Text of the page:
University of Aberdeen Recruits Lung Disease Patients for COPD Study

University of Aberdeen Recruits Lung Disease Patients for COPD Study

coughing The University of Aberdeen and Aberdeen Royal Infirmary in Scotland is recruiting patients suffering from lung diseases to enroll in a wide-ranging study in the United Kingdom designed to evaluate if an old and a new drug can work together in the treatment of common lung diseases.

Professor Graham Devereux, who is leading the study that is taking place on several sites across UK, in addition to Aberdeen, will be focusing on chronic obstructive pulmonary disease (COPD), a condition that kills approximately 28,000 people every year in the UK alone, and is the sixth leading cause of death in the country. Its symptoms include narrowing airways, difficulties in breathing, persistent cough and chest infections, costing the National Health Services (NHS) GBP 1.6 billion yearly.

“COPD is one of the most common respiratory diseases in the UK and is a rather unpleasant condition which results in narrowing of the airways of the lungs and is associated with much suffering,” Devereux said. “Patients with COPD often suffer what are called exacerbations, which are episodes when the disease suddenly worsens, these are usually caused by infection. These exacerbations result in a speeding up of the rate of decline of lung function as well as reduced quality of life and admission to hospital.”

Since there is currently no cure for it and due to the difficulties in treating the disease, Devereux seeks to test the use of low doses of a drug called theophylline, in conjunction with the inhaled steroids, through the study of  laboratory and pre-clinical work. Theophylline is currently used for the treatment of the disease, however, it is needed in high doses to improve the opening of the airways.

“One of the problems with COPD is that current treatments are not terribly effective. Inhaled steroids, like those used to treat asthma, are used to tackle COPD,” Devereux explained. “But unlike their effectiveness with asthma, the airways of people with COPD are somewhat resistant to steroids and we have been using relatively high doses as a result.”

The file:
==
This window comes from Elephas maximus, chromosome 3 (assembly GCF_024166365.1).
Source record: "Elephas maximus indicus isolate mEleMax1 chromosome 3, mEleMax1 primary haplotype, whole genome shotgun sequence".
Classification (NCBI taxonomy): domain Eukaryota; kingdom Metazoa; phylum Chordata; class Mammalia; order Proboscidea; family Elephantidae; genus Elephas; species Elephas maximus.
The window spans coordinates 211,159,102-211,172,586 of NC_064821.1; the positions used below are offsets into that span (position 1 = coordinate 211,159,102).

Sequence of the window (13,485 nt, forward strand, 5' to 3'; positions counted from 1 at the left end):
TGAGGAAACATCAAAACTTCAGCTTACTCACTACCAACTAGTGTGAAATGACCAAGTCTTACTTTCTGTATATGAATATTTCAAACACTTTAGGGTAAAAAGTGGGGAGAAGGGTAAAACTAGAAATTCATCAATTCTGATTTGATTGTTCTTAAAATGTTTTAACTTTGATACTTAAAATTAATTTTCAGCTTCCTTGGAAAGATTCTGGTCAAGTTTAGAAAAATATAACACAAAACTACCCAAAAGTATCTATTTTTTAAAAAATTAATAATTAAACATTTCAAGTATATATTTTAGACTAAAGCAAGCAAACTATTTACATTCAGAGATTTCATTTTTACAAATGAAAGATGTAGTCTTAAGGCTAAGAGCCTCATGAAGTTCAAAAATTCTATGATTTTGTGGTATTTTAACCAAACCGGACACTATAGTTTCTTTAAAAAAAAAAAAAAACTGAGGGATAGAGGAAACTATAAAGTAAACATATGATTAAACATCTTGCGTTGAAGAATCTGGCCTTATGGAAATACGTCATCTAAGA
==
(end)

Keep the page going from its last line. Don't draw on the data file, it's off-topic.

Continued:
“We want to test the theory that low doses of theophylline will act on the airways, helping the inhaled steroids already used widely in COPD today to work far more effectively,” he added.

[adrotate group=”3″]

The study, which is supported by the Health Technology Assessment Programme, is looking to enroll about 1,400 volunteer patients, which will later answer a survey. “We want to recruit people with COPD who have had two or more chest infections exacerbations in the previous year to see if the combination of drugs can make a different to patients who really can have a poor quality of life,” the researcher said.

“Research is key to improving the lives of people affected by COPD and other lung diseases, which is why the BLF is supporting this major new research project and encouraging people living with COPD to get involved,” stated the Director of Operations and Innovation at the British Lung Foundation, Steven Wibberley, who is also involved in the study. “By doing so they could help improve care and find new effective treatment options for themselves, and patients throughout the country and beyond.”

In addition to Devereux, consultants from NHS Greater Glasgow & Clyde, Newcastle upon Tyne Hospitals NHS Foundation Trust (Freeman hospital), Aintree University Hospital, Norfolk and Northwich University Hospital, Queen Elizabeth Hospital, Birmingham, Blackpool Teaching Hospitals NHS Trust, Hull Royal Infirmary and South Tyneside NHS Foundation Trust will also be working on the study.

“COPD is not only a major burden to the NHS in Scotland, but also a very painful and distressing condition for the people affected.  CHSS is delighted to be supporting this imaginative study, which will hopefully produce real benefits to patients within a fraction of the time needed to develop and test new drugs, ” Chest Heart & Stroke Scotland Chief Executive David Clark added.

Leave a Comment